On Sept. 12 of last year, a young toddler climbed into a dog's food bowl while it was eating and was bitten. Every day since that the dog--a 4-year-old blue lucy named "Blue"--has been a phone call away from execution. And every day since then the dog's owners and a growing number of supporters have been fighting to save him.
Under Albany city law, any dog that bites someone and is declared a "dangerous animal" by the city's police chief is sentenced to death.
Raymond knew the law, but wasn't about to let the city have the last word on whether his dog lived or died. Instead he hired an attorney to fight the city on whether a blanket one-strike-and-you're-out policy is legal.
Raymond's lawyer and what's now become hundreds of Blue's supporters are urging the city to come up with new subtleties in the law so that dogs that may have been violent, but had extenuating circumstances (i.e. a kid that climbs into a food bowl while the dog is eating), could be spared.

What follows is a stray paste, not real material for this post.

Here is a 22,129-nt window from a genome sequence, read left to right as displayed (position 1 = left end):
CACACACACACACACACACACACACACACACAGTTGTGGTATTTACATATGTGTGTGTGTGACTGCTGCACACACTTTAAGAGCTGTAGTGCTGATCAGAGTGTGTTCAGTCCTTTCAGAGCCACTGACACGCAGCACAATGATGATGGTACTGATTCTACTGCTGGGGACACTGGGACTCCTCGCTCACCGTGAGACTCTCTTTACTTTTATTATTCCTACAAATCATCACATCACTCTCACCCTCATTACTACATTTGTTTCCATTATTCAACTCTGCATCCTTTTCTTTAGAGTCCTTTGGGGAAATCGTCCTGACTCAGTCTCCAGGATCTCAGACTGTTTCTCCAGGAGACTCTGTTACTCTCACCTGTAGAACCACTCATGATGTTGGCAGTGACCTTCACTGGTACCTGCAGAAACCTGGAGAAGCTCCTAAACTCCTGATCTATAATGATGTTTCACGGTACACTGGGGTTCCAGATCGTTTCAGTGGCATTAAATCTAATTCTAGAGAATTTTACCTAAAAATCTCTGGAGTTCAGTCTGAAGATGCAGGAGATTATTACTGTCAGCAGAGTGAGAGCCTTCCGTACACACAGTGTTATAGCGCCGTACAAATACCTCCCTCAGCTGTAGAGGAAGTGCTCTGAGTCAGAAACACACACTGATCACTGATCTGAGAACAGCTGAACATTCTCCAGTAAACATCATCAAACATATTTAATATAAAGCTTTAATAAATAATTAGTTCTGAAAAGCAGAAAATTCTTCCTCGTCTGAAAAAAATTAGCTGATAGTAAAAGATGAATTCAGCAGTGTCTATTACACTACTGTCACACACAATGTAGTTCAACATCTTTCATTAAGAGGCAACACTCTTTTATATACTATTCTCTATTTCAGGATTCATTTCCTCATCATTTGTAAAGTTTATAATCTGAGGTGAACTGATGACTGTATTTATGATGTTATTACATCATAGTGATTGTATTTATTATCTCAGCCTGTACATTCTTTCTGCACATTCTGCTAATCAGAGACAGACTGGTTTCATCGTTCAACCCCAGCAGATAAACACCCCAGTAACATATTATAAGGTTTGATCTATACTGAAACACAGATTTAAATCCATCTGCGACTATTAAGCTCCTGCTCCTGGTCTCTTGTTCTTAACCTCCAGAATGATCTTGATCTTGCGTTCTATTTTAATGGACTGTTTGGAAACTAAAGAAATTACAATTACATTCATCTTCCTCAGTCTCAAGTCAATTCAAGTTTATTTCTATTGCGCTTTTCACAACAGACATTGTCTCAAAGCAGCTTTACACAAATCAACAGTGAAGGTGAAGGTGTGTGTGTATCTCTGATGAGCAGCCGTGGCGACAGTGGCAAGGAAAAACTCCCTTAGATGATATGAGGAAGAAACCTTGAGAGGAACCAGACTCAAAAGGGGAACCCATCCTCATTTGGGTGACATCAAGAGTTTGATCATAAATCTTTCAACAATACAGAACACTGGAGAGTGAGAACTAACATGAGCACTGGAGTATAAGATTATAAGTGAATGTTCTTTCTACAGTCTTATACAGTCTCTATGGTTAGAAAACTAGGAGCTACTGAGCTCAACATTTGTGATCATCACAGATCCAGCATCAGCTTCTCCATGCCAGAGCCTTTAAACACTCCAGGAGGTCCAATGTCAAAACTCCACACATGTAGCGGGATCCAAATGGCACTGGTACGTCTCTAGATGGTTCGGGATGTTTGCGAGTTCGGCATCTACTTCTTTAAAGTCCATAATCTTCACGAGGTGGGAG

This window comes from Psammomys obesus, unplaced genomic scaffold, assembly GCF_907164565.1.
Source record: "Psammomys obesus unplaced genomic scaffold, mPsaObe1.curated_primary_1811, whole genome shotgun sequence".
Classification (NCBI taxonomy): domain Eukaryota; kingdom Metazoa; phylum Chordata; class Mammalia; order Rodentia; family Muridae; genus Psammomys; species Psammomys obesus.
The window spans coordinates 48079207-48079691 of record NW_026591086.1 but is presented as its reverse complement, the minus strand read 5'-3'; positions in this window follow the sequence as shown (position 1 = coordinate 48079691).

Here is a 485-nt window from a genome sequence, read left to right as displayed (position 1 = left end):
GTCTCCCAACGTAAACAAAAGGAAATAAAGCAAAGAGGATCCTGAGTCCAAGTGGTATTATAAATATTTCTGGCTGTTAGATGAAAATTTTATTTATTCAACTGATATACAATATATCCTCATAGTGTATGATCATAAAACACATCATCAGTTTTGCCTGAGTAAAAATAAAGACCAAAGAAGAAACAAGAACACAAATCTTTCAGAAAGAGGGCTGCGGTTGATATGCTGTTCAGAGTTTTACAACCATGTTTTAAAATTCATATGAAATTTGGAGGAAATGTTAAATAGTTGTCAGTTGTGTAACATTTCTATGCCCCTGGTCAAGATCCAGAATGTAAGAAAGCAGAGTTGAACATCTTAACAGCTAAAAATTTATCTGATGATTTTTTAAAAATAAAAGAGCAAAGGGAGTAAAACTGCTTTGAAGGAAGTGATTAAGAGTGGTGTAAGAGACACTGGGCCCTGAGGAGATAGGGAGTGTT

The heart of their argument is that a police officer is not qualified to determine if a dog is too dangerous to live--only a trained animal specialist or veterinarian should be able to make that call.
The Save Blue crowd will be at the Albany City Council hearing tonight, apparently with 1,300 signatures from people who think the dog should be spared.